Greg Anderson was diagnosed with Stage 4 lung cancer in 1984. He had one lung removed. Four months later, his surgeon said, “Your cancer has come roaring back." The doctor estimated Greg's life expectancy as 30 days. But he's still alive and well today, encouraging others to recover from cancer. He founded the Cancer Recovery Foundation Group of Charities, and has written ten books. I was impressed with his latest one.
Selecting a medical team and treatment plan are essential parts to recovery from cancer. But they're not enough, according to Anderson. It may take months or years to get well after a diagnosis of metastatic cancer, and the recovery process includes a dramatically different lifestyle. Here are the ten items that I would start with:
1. Get more sleep. Most of us are accustomed to a schedule where sleep gets low priority. Reset your schedule when you're recovering from cancer: Devote at least eight hours to sleep at night, and take naps as often as you feel like it.
2. Eat high-quality food. This is not the time for dollar value meals; your body deserves the best, nutrient-rich food.
3. Take time to play. You don't need to be doing something that looks productive during all your waking hours. Find things you like to just for fun.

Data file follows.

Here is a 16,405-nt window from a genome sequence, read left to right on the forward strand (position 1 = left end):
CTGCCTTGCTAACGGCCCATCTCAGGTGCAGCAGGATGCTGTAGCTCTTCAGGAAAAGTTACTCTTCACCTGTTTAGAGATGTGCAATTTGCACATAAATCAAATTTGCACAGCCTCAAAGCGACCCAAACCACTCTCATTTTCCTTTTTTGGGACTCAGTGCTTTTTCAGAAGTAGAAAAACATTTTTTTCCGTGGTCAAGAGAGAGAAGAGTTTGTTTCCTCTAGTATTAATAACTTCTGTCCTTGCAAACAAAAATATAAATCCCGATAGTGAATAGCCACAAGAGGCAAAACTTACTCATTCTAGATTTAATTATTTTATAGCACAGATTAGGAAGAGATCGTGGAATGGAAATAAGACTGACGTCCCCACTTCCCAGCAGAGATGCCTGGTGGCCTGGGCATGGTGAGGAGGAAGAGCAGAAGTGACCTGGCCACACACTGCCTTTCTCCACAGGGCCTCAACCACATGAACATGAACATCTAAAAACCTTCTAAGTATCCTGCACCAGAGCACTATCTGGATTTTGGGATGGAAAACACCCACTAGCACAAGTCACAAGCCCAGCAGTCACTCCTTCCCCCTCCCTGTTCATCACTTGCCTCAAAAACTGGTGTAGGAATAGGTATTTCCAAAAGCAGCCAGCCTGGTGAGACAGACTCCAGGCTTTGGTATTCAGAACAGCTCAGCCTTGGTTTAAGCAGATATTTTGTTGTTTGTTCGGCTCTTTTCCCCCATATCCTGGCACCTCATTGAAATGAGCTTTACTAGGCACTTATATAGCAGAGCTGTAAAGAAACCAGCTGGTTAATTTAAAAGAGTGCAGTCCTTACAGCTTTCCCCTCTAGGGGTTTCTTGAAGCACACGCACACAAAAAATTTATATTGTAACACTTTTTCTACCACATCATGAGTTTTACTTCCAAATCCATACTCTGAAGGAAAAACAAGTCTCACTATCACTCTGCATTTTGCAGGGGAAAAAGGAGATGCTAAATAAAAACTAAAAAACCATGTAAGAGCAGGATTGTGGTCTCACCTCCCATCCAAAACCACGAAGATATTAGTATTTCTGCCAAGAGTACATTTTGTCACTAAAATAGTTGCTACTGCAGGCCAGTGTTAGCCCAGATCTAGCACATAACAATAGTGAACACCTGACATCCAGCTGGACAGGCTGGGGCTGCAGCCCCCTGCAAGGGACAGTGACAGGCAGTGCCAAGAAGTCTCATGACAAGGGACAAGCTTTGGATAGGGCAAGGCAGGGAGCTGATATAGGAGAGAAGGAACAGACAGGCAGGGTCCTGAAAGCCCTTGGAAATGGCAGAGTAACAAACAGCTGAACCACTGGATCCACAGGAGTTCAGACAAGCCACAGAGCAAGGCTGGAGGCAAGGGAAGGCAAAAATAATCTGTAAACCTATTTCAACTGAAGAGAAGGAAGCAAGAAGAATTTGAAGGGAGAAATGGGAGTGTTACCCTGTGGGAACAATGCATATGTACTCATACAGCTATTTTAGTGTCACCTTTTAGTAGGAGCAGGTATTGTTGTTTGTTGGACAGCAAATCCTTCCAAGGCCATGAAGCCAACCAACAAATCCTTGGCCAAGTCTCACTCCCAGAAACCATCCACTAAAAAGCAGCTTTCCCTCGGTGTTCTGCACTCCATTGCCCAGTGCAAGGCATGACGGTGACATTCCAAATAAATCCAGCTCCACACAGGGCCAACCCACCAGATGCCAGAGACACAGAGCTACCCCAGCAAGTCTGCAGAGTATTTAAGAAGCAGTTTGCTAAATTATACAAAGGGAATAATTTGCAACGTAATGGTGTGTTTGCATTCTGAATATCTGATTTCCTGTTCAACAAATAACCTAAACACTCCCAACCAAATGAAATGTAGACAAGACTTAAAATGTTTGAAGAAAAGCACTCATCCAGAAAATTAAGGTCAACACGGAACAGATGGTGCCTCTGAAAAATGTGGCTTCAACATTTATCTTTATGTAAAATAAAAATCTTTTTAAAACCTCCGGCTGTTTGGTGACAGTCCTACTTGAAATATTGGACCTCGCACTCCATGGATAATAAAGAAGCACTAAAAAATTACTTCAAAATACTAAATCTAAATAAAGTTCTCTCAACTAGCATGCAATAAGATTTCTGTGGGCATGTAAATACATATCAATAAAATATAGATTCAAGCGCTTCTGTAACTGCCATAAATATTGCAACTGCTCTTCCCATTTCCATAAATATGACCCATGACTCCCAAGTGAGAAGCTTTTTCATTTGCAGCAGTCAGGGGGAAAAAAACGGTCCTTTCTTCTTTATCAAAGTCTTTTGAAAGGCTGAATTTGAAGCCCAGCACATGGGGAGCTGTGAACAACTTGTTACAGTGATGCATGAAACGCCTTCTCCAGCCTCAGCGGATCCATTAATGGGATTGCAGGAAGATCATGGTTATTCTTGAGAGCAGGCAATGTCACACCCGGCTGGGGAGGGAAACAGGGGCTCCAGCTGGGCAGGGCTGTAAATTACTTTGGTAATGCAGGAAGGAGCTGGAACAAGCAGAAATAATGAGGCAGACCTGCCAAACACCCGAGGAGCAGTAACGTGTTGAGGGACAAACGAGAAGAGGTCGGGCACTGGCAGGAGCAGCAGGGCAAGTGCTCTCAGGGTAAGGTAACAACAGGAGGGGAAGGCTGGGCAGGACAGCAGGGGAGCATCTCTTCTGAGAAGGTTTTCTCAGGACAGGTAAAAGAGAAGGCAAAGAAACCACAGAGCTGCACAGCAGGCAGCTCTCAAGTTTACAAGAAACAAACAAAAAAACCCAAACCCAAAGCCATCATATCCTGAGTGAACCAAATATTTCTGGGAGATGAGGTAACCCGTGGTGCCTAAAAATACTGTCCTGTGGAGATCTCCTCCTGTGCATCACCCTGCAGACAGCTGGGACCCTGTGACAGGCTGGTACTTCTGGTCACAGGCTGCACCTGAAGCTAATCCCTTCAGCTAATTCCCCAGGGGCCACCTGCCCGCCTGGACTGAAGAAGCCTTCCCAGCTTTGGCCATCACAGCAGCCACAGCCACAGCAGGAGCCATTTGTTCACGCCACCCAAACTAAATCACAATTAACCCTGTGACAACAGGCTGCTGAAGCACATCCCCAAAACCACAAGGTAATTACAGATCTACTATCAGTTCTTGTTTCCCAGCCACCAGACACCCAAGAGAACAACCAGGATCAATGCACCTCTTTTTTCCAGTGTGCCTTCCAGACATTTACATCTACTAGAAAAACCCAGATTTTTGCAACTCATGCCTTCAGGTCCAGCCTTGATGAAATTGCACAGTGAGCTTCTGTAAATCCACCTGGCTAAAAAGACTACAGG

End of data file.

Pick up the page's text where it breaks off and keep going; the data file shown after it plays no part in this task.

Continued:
4. Find things to laugh at. Rent funny videos or buy humorous books that you enjoy. Cancer is a serious business, so balance it with silliness and comedy.
5. Exercise. Choose something you like and stick with it.
6. Minimize treatment side effects. Work with your doctors to find the optimum treatment program for you. Recovery is not supposed to be miserable.
7. Find a positive support group. Check www.cancerrecovery.org to start your search.
8. Evaluate your relationships. Make a list of the 10 most important relationships in your life. Put toxic relationships on hold, and spend more time with the nurturing ones.
9. Eliminate active and passive smoking. If you smoke now, you may need a nicotine replacement option, such as patches. Stay away from the carcinogens in smoke.
10. Get beyond “why?” It doesn't matter why you got cancer; it just matters that you're recovering.